Did you know that the terms “latency” and “bandwidth” are frequently misused?
According to Loren Shalinsky, a Strategic Development Director at Rambus, latency refers to how long the CPU needs to wait before the first data is available. Meanwhile, bandwidth describes how fast additional data can be “streamed” after the first data point has arrived.
“Bandwidth becomes a bigger factor in performance when data is stored in ‘chunks’ rather than being randomly distributed,” Shalinsky wrote in a recently published Semiconductor Engineering article. “As an example, programming code tends to be random, as the code needs to respond to the specific input conditions. Large files, where perhaps megabytes or more of sequential data needs to be stored, would represent the other end of the spectrum.”
Read our primer: MACsec explained: Securing data in motion
As Shalinsky points out, modern computer systems adhere to a 4K-sector size, with large files broken up into easier-to-manage chunks of 4096 bytes. Interestingly, the concept of a sector size is actually a holdover from the original hard disk drives. (HDDs). Indeed, even solid-state drives (SSDs) adhere to this traditional paradigm, thereby maintaining compatibility with computer file systems.
To further illustrate the differences between bandwidth and latency, Shalinksy created a detailed chart (see below) that compares expected bandwidth with the bandwidth specified by manufacturers for common and up-and-coming memory solutions.
“For each of these examples, I assume the first access is to a random storage location and, therefore, the latency must be accounted for,” he explained. “Note that when accounting for latency, the calculated bandwidth often pales in comparison to the bandwidth specified in a product brief.”
Understanding application use cases, says Shalinsky, is critical to determining what type of memory is most appropriate for specific use cases. For example, let’s imagine a server running a database application with small record sizes of 1Kbyte in size that are rarely accessed sequentially. Essentially, this means latency dominates performance.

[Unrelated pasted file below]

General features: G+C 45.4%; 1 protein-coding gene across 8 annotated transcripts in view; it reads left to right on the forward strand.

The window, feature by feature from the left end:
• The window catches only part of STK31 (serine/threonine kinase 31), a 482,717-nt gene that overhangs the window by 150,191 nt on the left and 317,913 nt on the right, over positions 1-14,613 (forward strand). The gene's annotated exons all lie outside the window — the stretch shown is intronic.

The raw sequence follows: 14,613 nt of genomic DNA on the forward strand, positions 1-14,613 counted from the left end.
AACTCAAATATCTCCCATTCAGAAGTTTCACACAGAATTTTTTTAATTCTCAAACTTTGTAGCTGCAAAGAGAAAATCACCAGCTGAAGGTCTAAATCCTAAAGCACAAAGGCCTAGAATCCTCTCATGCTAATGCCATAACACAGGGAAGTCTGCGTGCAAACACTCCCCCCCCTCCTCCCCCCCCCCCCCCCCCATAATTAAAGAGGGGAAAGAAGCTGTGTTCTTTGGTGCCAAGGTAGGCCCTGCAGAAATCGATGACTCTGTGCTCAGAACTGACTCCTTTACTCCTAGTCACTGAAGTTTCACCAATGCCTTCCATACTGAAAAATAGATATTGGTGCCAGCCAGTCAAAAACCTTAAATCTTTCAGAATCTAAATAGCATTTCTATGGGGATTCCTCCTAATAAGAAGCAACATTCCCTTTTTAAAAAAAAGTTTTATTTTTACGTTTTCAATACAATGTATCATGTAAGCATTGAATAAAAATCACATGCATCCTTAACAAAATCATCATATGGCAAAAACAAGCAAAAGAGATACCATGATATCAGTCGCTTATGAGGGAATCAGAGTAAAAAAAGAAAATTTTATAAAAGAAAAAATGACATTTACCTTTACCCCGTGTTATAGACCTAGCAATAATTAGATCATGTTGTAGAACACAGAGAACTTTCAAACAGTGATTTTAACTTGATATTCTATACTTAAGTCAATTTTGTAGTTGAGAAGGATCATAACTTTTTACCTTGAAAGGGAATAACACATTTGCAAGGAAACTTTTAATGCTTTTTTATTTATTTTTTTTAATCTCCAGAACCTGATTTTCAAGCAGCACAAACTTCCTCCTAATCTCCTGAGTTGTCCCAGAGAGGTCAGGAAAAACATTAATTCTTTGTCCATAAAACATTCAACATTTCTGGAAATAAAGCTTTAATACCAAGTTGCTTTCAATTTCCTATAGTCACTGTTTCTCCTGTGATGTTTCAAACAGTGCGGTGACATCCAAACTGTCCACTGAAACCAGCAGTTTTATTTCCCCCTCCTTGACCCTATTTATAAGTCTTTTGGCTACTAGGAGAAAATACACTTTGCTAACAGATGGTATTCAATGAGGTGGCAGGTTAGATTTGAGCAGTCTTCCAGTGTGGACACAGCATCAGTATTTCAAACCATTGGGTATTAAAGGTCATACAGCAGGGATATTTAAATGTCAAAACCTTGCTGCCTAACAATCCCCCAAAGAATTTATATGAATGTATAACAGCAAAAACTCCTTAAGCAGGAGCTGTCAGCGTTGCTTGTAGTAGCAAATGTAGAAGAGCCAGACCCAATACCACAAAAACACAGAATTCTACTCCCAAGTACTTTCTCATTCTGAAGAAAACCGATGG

“[Yes], SSDs [do] provide a significant improvement over hard drives,” he continued. “However, their performance is still three orders of magnitude smaller than any DRAM-based memory systems. [Nevertheless], SSDs have continued to move closer to the CPU, reducing their latency along the way.”
However, while SSDs adhering to NVMe aim to lower latencies, this does little to actually affect the NAND device inside SSDs – with an inherent latency of tens to hundreds of microseconds. In fact, even the greater than 50% latency reduction touted by NVMe doesn’t mean the memory gap can be jumped.
“For a database where the record size gets larger, say 8 Kbytes in size, the calculated bandwidth does improve markedly – as the system can now take better advantage of the max bandwidth and spread the ‘cost’ of the latency over more bytes,” Shalinsky confirmed. “By being very strategic in the placement of the data (e.g. for record sizes that are in the megabyte range), all of these systems have the capability of continuously streaming the data, and then bandwidths begin to approach the specified max bandwidth.”
As we noted above, understanding application use cases is critical to determining what type of memory is most appropriate for specific use cases. For example, DRAM-based memory systems are a good fit when it comes to maximizing performance for random operations.
“If you need memory for large records, consider what your budget allows and how much memory capacity and bandwidth you really need. Then you can make an informed decision,” Shalinsky concluded.